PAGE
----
Safari - spyware or internet problem?

Discussion in 'Mac Basics and Help' started by harveypooka, Jun 25, 2008.

  1. harveypooka macrumors 65816

    Joined:
    Feb 24, 2004
    #1
    A friend of mine has been using Safari on 10.5 and he's having some problems accessing sites.

    If he visits google.com, type in a search and click on a link, the Safari progress bar at the top flickers and takes him to a random site, but sometimes related to his search. Visiting, for example, www.bbc.co.uk, is fine. When he starts Safari there is an IP, something like "//64.28.190.75/click...3c67" and so on. I've tried reseting Safari and the problem remains.

    I can't get the best details as I'm not with him, but what the hell is going on? I told him to disconnect his network and try opening Safari and nothing happens, nothing on the machine is routing him to this IP.

    A bit vague, but I can't figure it out. No other machines on the network display this weirdness.
     
  2. kresh macrumors 6502a

    kresh

    #2
    have you deleted Safari's .plist and cache files in the library folders and restarted?


    edit: Now that I think about it. There was a Trojan going around asking Safari users to download a codec to view media files (usally porn). This trojan reset the dns list. Try looking in network settings and see what dns servers the machine is pointed to. You might want to search this trojan on Google, I know that Macworld had an awesome article about it and a way to fix it. The symptoms you describe match this as best I can remember.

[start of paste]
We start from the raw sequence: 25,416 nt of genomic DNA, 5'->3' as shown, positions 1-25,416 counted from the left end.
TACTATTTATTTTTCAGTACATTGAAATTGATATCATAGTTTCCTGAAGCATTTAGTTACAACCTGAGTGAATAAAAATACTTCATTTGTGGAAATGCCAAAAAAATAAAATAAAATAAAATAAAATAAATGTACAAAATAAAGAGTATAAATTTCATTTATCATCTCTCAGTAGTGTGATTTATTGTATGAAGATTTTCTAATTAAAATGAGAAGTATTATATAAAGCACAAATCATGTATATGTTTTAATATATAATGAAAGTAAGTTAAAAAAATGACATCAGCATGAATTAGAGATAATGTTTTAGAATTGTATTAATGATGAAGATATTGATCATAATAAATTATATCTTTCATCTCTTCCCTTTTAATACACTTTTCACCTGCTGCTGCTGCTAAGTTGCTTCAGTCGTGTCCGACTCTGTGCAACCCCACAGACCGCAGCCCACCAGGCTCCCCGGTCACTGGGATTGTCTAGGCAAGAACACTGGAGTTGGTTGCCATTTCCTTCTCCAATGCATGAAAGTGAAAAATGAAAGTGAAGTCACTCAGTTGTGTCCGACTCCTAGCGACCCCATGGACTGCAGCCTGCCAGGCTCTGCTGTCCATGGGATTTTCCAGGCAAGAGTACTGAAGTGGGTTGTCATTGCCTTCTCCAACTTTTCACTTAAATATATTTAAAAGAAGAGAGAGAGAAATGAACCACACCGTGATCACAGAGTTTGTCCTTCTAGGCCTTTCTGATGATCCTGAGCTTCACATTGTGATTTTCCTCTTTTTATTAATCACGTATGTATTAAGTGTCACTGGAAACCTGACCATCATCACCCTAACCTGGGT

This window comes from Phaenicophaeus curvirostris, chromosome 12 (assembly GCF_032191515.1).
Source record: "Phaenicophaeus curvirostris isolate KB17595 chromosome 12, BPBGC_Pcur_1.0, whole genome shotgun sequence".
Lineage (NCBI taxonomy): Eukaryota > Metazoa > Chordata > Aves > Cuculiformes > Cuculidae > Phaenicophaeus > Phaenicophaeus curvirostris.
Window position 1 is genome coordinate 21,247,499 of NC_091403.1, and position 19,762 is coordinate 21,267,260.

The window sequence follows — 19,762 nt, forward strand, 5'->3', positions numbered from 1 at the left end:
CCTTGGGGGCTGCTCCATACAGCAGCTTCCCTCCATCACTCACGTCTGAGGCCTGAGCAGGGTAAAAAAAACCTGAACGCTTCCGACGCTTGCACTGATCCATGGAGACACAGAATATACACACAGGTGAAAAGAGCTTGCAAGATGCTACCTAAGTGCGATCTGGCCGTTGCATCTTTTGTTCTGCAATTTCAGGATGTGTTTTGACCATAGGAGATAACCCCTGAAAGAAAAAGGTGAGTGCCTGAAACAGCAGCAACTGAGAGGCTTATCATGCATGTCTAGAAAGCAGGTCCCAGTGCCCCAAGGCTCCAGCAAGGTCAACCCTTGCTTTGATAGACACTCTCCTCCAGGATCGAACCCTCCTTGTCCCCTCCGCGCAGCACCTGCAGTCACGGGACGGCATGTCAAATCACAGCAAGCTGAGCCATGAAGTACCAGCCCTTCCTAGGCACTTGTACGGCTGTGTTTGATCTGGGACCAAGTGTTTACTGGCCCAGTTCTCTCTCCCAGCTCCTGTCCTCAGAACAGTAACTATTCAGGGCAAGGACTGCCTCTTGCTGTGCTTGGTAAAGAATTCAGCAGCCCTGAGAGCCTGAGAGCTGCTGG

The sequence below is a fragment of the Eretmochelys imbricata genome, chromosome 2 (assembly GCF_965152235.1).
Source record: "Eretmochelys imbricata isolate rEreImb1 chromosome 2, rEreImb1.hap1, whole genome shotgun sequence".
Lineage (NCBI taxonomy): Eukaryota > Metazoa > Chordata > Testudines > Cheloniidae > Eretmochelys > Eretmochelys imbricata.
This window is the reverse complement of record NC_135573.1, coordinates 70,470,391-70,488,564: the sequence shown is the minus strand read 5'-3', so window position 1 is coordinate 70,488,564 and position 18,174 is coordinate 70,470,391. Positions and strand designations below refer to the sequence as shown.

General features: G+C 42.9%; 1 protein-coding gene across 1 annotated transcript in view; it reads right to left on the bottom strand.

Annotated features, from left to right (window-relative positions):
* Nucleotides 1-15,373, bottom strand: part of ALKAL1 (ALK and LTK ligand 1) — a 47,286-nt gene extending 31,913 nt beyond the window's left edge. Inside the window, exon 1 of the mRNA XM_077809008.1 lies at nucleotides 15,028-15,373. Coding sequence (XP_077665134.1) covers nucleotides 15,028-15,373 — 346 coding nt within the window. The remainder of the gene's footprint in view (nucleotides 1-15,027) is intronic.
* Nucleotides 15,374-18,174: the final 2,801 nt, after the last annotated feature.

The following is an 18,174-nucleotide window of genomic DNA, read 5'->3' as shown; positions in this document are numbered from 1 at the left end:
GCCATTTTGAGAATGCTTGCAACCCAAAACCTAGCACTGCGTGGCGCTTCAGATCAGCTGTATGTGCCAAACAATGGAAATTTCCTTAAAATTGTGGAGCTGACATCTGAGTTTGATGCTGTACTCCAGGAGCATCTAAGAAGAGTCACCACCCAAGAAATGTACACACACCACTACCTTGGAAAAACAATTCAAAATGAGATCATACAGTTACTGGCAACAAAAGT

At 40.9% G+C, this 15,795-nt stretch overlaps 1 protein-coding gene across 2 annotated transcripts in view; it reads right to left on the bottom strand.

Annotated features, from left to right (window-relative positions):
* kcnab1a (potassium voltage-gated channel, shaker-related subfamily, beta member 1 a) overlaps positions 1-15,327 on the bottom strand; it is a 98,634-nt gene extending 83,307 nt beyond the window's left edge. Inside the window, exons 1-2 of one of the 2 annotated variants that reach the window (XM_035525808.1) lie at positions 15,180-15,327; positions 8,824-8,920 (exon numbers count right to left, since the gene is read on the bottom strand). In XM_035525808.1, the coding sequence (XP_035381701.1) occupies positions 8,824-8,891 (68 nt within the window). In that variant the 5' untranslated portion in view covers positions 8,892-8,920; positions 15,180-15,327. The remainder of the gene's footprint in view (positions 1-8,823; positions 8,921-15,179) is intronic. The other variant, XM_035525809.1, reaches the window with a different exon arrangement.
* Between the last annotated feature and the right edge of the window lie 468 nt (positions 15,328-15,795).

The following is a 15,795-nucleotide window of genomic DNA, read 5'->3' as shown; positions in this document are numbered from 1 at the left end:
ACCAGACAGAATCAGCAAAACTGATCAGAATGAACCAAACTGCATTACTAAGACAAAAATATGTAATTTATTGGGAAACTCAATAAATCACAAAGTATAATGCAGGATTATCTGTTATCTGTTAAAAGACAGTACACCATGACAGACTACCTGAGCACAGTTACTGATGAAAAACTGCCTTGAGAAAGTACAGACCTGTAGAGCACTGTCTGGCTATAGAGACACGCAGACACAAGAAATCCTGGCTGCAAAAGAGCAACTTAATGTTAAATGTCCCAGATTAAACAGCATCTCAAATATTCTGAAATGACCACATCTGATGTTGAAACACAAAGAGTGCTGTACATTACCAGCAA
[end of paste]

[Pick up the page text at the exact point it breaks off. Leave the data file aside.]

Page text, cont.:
2nd edit: link to Macworld article on this trojan
     
  3. merl1n macrumors 65816

    merl1n

    Joined:
    Mar 30, 2008
    Location:
    New Jersey, USA
    #3
    Try emptying Safari's cache (under the Safari menu). If that doesn't fix it, try resetting Safari (same menu).
     
  4. motulist macrumors 68040

    motulist

    Joined:
    Dec 2, 2003
    #4
    It sounds like your friend probably has installed a trojan. A trojan requires you, the administrator, to type in your administrator password in order for the OS to confirm that you are giving the software permission to install. If you choose to install a program that comes from an untrustworthy source then there's nothing that any system can do to save you from yourself.

    Most cases I've heard of that successfully trick people into installing a trojan are programs say they are a video codec needed to see a video on some webpage. Never type in your administrator password to run software that doesn't come from a trustworthy source.

    Anyway, run this anti-trojan program and tell us if that was the problem.

    http://macscan.securemac.com/files/DNSChangerRemovalTool.dmg
     

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